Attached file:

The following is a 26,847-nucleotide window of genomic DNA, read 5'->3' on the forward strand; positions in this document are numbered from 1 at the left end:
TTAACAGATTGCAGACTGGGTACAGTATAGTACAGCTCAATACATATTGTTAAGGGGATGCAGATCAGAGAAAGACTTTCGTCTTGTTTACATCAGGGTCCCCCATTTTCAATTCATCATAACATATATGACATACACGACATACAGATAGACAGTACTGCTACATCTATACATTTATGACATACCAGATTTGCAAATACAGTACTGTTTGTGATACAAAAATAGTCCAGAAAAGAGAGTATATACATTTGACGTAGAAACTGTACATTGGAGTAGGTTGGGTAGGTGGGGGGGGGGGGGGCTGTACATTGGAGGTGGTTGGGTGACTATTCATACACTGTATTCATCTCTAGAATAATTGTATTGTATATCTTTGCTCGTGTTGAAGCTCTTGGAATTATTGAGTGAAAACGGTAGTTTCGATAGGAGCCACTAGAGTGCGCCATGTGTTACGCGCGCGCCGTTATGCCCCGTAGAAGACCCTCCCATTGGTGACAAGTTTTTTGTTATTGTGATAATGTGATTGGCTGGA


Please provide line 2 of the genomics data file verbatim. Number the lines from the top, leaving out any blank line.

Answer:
TTAACAGATTGCAGACTGGGTACAGTATAGTACAGCTCAATACATATTGTTAAGGGGATGCAGATCAGAGAAAGACTTTCGTCTTGTTTACATCAGGGTCCCCCATTTTCAATTCATCATAACATATATGACATACACGACATACAGATAGACAGTACTGCTACATCTATACATTTATGACATACCAGATTTGCAAATACAGTACTGTTTGTGATACAAAAATAGTCCAGAAAAGAGAGTATATACATTTGACGTAGAAACTGTACATTGGAGTAGGTTGGGTAGGTGGGGGGGGGGGGGGCTGTACATTGGAGGTGGTTGGGTGACTATTCATACACTGTATTCATCTCTAGAATAATTGTATTGTATATCTTTGCTCGTGTTGAAGCTCTTGGAATTATTGAGTGAAAACGGTAGTTTCGATAGGAGCCACTAGAGTGCGCCATGTGTTACGCGCGCGCCGTTATGCCCCGTAGAAGACCCTCCCATTGGTGACAAGTTTTTTGTTATTGTGATAATGTGATTGGCTGGA